Tag Archives: club

Weekly (No-)Book Club

Screen Shot 2018-01-27 at 9.14.18 AMYou May Want to Marry My Husband by Amy Krouse Rosenthal was one of the most widely read — and heartbreaking — essays ever to appear in the New York Times “Modern Love” column, which published it ten days before Rosenthal died of cancer this past March. The actress Debra Winger later recorded a podcast of the author describing her husband’s devotion and her desire for him to find new happiness after her impending death.

Screen Shot 2018-01-27 at 9.15.25 AMOn Tuesday afternoon, her words broke hearts again, this time among members of my weekly English conversation class. We read sections of the article aloud, listened to part of the podcast and then listened to another “Modern Love” podcast about how a woman dealt with her husband’s mid-life crisis.

This was a change of pace from some of the other articles I’ve assigned recently in my weekly class at the Ialoveni library for advanced English speakers who want to improve their reading and conversaton skills. Our previous selection was The School, a chilling 2007 article in which C.J. Chivers described a Chechan terrorist attack on a school in the Russian town of Beslan, which resulted in the deaths of at least 385 people.

Before that we read three essays by humorist David Sedaris, a Walter Isaacson article describing the science behind Mona Lisa’s smile and Atul Gawande’s article about how he and other physicians need to do more to help dying patients and their families. We’ve also discussed travel destinations, teenage anxiety and the linguistic implications of emojis.

Screen Shot 2018-01-27 at 9.15.49 AMI originally planned the class as a more conventional book club, where we might read Harry Potter novels or other full-length works likely to appeal to Moldovan readers. When I spoke with a Moldovan friend who runs an English-language center, however, he warned me students wouldn’t have enough time to read the books, which would also be expensive for them to buy. Screen Shot 2018-01-27 at 9.17.08 AM
He suggested I choose long articles instead, which the students could download or read online.

It was great advice. My students, who range from a Moldovan online journalist to an art student, are generally able to handle even the longer articles, and they come ready to share reactions and opinions that often fascinate me. Screen Shot 2018-01-27 at 9.16.25 AMOur discussion about the Gawande article, for instance, led to a great conversation about how our two cultures handle death, not only in medical settings but more generally.

For our class next Tuesday I’ve assigned an extraordinary Cincinnati Enquirer series on Seven Days of Heroin. If you’re in Ialoveni and would like to join the discussion, please come to the class. If you’re back in the States and want to participate, (16:30 locally; 9:30 a.m. Eastern time on Feb. 6), please let me know and I’ll try to include you online.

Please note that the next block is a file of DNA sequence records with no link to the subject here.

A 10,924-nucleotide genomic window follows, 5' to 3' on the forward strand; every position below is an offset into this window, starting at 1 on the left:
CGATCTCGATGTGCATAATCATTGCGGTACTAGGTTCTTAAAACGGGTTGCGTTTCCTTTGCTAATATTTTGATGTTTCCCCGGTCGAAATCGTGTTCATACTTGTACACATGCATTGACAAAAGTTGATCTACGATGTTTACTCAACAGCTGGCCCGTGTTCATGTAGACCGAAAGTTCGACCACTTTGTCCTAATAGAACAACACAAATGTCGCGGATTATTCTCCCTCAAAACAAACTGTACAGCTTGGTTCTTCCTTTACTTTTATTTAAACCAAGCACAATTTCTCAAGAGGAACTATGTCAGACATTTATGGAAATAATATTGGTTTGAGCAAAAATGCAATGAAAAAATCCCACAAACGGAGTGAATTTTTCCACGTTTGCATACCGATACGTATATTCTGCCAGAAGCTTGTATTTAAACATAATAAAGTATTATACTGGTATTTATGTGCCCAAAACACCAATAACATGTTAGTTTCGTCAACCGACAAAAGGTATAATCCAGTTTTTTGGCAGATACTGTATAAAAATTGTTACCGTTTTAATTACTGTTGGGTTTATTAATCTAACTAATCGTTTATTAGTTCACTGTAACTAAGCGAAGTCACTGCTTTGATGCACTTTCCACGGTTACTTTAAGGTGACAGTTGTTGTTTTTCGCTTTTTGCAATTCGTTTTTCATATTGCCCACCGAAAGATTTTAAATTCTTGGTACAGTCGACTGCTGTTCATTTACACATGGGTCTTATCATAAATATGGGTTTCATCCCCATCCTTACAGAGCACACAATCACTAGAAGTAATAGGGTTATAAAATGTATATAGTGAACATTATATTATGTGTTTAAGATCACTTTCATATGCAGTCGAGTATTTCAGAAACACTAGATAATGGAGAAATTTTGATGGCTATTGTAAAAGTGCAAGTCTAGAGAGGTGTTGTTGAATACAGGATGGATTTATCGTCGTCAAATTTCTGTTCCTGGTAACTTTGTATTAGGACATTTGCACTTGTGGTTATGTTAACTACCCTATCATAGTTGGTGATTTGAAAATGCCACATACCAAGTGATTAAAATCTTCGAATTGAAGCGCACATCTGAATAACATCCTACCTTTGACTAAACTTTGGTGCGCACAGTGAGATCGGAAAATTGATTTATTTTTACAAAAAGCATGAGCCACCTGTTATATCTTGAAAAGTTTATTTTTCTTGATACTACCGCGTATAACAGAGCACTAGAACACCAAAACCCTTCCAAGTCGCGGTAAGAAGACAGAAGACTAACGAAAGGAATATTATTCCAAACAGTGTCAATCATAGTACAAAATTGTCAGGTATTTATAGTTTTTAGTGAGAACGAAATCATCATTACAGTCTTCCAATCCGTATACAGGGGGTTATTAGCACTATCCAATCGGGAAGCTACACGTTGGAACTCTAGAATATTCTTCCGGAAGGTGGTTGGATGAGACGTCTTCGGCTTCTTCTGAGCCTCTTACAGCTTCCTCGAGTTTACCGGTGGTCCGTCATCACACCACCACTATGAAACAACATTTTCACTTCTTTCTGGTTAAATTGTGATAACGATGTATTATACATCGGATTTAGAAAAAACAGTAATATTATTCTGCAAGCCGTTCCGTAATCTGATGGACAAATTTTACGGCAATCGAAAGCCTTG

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Journalism Club

The “5 W’s” — who, what, where, when and why, plus how — are the language of journalism, no matter what language you speak.

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This past Friday, teenagers in a journalism club in the Moldovan town of Călărași answered all five of these questions with flair when I challenged them to write stories and headlines in just a few minutes.

IMG_8904One student described an imaginary murder. Another imagined a fight in a local store. Others chose more peaceful or funny scenarios. All did a great job of answering the 5 W’s, which are care, ce, unde, cand and de ce in Romanian, plus cum for “how.”IMG_4614 copy

A fellow Peace Corps Volunteer, Shannon, invited me to the club, which she and her Moldovan partner Cristina started recently. (That’s the two of them in the photo below.) One of our other volunteer colleagues, Haley, has also started a journalism club, in Comrat.

Shannon’s group meets weekly in the Călărași primăria, or town hall, where she works. Only some of the participants are considering journalism as a career but all are interested in it and eager to learn. Shannon invited me to lead a lesson and share some of my experiences in journalism and communications.

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As you can see from the photos, we had a great time, beginning with an “icebreaker” in which people had to guess the name of a famous person someone wrote on a post-it note and placed on their forehead or behind them.

I also enjoyed traveling to Călărași by minibus, seeing the town, and then returning later that afternoon by rail, my first time on a Moldovan train.

All in all, I can report the experience was wonderful, warmhearted, winning, welcome and worthwhile. Hugely.

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